Critics have been too quick to vilify Iraqi democracy, writes Nimrod Raphaeli, but its viability is reflected in the ability of political actors to reach a compromise revision of the highly contentious Elections Law through bargaining rather than recourse to violence.
The next test of the country’s fragile democracy – “which is still tenuous and may prove to be ephemeral” – is the degree of genuine competitiveness and transparency of the forthcoming elections. No coalition is likely to emerge with an absolute majority of seats in parliament and funding from abroad will be unable to buy power.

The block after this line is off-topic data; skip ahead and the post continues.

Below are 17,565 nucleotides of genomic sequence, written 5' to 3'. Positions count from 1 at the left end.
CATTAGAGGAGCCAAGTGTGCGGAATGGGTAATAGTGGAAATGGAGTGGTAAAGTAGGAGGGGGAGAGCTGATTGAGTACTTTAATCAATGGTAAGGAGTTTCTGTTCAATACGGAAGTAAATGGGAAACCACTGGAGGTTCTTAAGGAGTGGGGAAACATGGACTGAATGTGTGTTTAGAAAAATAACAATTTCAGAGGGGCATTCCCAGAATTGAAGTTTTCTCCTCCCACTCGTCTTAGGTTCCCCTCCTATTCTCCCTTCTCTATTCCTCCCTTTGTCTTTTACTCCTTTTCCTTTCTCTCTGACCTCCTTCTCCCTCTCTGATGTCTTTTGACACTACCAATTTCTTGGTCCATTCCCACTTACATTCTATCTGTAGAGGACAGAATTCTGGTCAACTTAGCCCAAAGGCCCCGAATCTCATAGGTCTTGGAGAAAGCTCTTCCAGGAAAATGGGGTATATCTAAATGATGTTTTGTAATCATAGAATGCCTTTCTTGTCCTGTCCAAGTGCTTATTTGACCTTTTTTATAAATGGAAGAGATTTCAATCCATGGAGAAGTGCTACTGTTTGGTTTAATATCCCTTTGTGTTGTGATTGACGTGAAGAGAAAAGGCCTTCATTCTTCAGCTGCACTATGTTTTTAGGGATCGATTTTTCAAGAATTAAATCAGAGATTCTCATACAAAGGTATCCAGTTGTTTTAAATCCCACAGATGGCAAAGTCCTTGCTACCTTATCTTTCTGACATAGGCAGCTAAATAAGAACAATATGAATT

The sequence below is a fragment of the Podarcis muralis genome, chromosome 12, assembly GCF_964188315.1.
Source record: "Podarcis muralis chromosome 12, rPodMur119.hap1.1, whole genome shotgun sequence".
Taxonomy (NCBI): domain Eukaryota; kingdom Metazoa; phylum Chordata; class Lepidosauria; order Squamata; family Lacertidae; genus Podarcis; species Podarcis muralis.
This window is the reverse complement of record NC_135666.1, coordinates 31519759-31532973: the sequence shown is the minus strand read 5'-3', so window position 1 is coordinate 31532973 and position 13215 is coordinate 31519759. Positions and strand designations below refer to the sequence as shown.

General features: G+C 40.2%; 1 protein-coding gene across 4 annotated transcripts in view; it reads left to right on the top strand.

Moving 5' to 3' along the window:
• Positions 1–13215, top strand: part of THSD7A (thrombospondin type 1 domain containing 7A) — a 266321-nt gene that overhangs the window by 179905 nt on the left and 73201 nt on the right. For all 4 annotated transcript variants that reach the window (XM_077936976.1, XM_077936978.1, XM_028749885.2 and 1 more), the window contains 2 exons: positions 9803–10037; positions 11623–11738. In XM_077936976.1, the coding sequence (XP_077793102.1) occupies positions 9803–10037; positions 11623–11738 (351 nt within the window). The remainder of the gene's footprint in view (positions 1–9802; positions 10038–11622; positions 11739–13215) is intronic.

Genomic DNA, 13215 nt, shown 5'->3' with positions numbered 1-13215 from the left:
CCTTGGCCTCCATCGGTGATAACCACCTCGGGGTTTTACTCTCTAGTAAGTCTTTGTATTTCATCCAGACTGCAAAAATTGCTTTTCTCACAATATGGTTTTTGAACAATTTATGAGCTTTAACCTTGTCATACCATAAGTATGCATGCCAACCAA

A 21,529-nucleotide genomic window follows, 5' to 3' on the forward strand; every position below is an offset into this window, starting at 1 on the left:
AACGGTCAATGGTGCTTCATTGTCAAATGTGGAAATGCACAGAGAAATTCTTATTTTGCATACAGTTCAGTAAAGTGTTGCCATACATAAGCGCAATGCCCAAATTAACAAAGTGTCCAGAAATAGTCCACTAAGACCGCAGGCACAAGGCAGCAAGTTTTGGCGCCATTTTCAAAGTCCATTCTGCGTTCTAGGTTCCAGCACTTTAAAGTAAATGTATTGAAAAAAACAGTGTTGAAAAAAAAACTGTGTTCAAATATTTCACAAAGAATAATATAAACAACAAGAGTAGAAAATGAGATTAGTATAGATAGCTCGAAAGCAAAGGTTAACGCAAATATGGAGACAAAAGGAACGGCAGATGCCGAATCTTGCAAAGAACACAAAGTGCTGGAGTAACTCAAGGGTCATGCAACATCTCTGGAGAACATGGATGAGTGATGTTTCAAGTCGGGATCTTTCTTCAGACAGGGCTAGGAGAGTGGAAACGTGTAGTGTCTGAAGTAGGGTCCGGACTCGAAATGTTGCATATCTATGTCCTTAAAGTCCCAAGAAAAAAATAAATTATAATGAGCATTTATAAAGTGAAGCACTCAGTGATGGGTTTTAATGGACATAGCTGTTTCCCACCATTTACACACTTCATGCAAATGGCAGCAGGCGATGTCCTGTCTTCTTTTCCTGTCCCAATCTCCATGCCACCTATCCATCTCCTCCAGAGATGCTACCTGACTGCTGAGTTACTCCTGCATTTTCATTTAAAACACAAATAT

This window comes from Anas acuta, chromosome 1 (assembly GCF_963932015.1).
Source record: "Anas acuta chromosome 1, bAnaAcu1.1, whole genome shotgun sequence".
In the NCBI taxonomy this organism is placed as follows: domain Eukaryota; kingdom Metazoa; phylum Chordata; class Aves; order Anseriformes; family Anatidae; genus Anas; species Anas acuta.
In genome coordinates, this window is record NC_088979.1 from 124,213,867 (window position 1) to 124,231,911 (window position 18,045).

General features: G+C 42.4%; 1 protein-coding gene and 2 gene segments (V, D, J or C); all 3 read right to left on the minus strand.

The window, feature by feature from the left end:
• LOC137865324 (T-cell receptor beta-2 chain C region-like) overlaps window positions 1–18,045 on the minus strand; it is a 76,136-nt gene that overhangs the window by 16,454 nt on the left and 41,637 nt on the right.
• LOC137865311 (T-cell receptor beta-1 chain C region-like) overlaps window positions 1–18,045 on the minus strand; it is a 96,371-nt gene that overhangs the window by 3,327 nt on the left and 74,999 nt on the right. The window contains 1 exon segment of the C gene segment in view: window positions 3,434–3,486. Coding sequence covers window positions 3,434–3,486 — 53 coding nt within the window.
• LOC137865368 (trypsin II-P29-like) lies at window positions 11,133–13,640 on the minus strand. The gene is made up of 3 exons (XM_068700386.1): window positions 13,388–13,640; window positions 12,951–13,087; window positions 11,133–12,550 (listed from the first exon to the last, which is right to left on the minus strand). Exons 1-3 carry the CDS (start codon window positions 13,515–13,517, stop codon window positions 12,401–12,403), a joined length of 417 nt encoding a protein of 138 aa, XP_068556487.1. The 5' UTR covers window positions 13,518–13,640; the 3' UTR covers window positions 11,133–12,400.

However flawed in practice, the elections will stand out in an Arab world still suffering from an acute democracy deficit:
Unlike in the case of what passes for elections in many other countries in the region, the ruling party is not guaranteed a win. In fact, there is every expectation that the next Iraqi government will be a coalition government similar to the one that has ruled Iraq since the 2005 elections. Putting together a governing coalition after the elections is likely to be long and arduous process – but this process will be both a new test and a new foundation for the Iraqi democracy.